Thoughts At Large

Passionate thoughts on random topics

Month: August, 2016

He Who Hesitates is Me

Thou waitest for the spark from heaven! and we,

Light half-believers of our casual creeds,

Who never deeply felt, nor clearly will’d,

Whose insight never has borne fruit in deeds,

Whose vague resolves never have been fulfill’d;

For whom each year we see

Breeds new beginnings, disappointments new;

Who hesitate and falter life away,

And lose to-morrow the ground won to-day—

Ah! do not we, wanderer! await it too?

Matthew Arnold, The Scholar Gypsy, 1853

I used to love to write; not because I believe I have any more wisdom to impart than anyone else or am so confident in what I have to say that I feel it must be committed to paper. In fact, I adhere to Darwin’s belief that, “Ignorance more frequently begets confidence than does knowledge; it is those who know little, not those who know much, who so positively assert that this or that problem will never be solved by science.” However, I believe writing online is the practice of allowing a piece of you to fall onto the page for all to see. It is a way of exposing yourself to others and being willing to accept their criticism. There is a strong need to expel thoughts as printed words and to invite any ensuing discussion. What begins as a kernel of an idea ferments internally and eventually decants through the keyboard onto the page.

However, I feel that I have been reduced to a frozen mute since Lisa’s death. Where once ideas for discussion poured out of me, and I reveled in researching them in hopes of producing a cogent argument, now I find myself devoid of concepts. My mind utterly wanders, day after day. I have had a waterproof notepad in my shower since June (a gift from my children because so many of my ideas originated under the scalding water), and I still have nothing written on it. This paralysis is disorienting.  I want to write, but there are no strong theories upon which to expand.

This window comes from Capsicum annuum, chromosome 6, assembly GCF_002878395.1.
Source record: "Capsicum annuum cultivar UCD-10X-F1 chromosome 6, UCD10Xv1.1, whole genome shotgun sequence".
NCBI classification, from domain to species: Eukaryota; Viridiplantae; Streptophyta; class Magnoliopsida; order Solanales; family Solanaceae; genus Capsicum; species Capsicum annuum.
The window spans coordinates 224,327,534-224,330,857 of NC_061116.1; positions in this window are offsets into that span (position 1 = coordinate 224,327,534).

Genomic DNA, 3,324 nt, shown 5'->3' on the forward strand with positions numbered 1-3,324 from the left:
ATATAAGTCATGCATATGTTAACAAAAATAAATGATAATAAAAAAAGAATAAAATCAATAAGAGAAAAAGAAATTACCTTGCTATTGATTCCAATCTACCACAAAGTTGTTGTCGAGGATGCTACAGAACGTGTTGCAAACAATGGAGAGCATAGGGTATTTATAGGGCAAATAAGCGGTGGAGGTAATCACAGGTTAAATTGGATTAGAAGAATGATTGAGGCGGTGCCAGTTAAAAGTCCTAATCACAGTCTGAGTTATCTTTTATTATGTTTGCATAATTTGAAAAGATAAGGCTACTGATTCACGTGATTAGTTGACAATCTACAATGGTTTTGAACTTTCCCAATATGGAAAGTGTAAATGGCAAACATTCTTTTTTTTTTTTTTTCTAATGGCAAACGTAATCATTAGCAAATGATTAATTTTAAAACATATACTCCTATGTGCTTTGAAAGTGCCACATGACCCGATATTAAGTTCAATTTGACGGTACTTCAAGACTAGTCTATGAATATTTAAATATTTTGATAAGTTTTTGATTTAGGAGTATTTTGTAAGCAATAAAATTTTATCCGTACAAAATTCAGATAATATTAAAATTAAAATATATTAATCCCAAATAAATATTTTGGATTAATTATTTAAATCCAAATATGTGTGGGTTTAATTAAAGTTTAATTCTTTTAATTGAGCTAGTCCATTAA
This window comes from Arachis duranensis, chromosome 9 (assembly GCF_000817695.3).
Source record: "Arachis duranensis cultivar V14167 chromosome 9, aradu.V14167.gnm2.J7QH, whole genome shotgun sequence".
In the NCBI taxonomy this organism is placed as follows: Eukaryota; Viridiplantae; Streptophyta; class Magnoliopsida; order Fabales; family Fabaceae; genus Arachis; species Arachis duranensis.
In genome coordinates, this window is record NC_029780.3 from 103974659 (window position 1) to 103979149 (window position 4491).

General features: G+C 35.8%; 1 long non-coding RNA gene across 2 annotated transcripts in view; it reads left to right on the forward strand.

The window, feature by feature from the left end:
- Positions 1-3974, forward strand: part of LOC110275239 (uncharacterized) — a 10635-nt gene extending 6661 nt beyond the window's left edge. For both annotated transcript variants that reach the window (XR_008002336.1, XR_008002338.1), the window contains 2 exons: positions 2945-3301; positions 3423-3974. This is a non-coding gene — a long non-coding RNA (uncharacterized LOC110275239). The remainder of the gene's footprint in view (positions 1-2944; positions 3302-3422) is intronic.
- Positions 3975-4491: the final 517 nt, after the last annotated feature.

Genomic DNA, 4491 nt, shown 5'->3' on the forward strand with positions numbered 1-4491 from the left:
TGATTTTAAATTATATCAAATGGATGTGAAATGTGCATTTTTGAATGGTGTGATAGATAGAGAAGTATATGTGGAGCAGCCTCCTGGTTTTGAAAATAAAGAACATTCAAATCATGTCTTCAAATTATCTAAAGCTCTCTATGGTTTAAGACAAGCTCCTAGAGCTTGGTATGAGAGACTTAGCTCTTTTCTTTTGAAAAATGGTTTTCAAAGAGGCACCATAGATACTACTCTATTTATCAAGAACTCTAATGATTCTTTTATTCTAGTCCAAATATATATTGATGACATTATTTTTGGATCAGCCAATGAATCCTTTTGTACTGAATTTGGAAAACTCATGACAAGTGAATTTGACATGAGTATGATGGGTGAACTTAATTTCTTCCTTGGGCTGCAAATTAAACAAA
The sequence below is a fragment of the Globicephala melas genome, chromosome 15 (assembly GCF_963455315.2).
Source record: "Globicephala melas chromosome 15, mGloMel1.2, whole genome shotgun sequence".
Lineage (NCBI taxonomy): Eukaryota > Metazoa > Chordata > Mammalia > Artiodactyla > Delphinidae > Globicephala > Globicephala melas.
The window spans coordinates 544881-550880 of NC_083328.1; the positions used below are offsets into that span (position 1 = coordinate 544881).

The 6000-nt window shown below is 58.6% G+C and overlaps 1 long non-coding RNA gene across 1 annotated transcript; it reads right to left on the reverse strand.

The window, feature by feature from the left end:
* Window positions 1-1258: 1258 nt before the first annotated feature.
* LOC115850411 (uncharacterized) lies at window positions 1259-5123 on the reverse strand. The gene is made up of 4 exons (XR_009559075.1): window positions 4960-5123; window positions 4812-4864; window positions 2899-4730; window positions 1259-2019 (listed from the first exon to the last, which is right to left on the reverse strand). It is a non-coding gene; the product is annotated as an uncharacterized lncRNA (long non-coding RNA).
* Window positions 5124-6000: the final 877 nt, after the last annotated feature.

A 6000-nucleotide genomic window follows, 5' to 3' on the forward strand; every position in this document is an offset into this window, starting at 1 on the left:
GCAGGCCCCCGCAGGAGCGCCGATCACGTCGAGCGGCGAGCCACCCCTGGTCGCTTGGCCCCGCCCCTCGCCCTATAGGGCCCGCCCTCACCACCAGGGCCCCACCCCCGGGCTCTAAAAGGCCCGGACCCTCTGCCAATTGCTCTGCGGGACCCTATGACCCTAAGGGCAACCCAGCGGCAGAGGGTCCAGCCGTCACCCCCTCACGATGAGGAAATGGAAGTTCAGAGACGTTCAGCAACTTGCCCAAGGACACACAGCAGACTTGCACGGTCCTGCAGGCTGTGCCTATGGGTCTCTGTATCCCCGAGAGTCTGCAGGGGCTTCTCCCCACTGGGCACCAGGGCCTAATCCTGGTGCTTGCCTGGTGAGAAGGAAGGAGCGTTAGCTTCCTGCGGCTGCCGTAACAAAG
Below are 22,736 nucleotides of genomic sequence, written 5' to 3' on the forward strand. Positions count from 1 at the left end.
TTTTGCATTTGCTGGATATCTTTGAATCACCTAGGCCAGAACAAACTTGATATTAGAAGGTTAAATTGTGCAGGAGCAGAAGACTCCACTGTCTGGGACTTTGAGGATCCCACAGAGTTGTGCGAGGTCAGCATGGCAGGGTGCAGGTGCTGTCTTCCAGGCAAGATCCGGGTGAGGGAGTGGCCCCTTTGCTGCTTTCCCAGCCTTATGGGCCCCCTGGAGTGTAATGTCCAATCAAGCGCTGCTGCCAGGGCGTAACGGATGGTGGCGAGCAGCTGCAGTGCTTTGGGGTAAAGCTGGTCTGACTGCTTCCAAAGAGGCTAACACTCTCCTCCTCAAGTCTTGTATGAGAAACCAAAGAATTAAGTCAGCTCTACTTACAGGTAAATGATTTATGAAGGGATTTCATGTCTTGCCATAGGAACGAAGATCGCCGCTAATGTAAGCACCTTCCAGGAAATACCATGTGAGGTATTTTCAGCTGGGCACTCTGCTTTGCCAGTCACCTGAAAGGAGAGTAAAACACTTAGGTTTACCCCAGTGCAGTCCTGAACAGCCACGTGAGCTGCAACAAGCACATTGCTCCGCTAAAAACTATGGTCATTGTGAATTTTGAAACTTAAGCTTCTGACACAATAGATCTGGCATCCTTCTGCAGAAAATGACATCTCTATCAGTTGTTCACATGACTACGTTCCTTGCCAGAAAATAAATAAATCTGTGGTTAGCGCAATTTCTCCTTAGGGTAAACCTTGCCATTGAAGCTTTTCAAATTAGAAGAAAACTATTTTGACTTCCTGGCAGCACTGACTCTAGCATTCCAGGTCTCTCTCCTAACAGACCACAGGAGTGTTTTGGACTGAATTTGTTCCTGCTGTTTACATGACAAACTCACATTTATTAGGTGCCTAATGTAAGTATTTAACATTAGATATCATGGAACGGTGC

I recognize the irony of writing a blog post about having nothing to write! But it is the process of thought rather than the finished product that has me worried. I hesitate now where I once forged ahead. That which I held dear has been taken from me. It is as if my confidence died with Lisa. Is this an aftershock of grief? Is this normal? Will it subside in time? I don’t know the answer to these questions, and it preys on my soul. No amount of concentration yields fertile ground upon which I can plant a question or thought in hopes of harvesting an argument. If he who hesitates is lost, then I need a map because all I do is mentally wander every day.

I understand this is not the most monumental problem to have. I have a roof over my head and a full belly. My children are safe and provided for, and we no longer cry over Lisa’s suffering, but this lack of confidence is dampening my efforts to establish a new life. Thank God for my children! They are the anchor holding this rudderless ship in port. Without them, I don’t want to think where I’d be. Where I am lost, they are home. It is simply this lack of confidence, this new hesitation which is hamstringing forward progress.

I have no conclusion to this post. I have no answers. It just feels good to put it down on paper.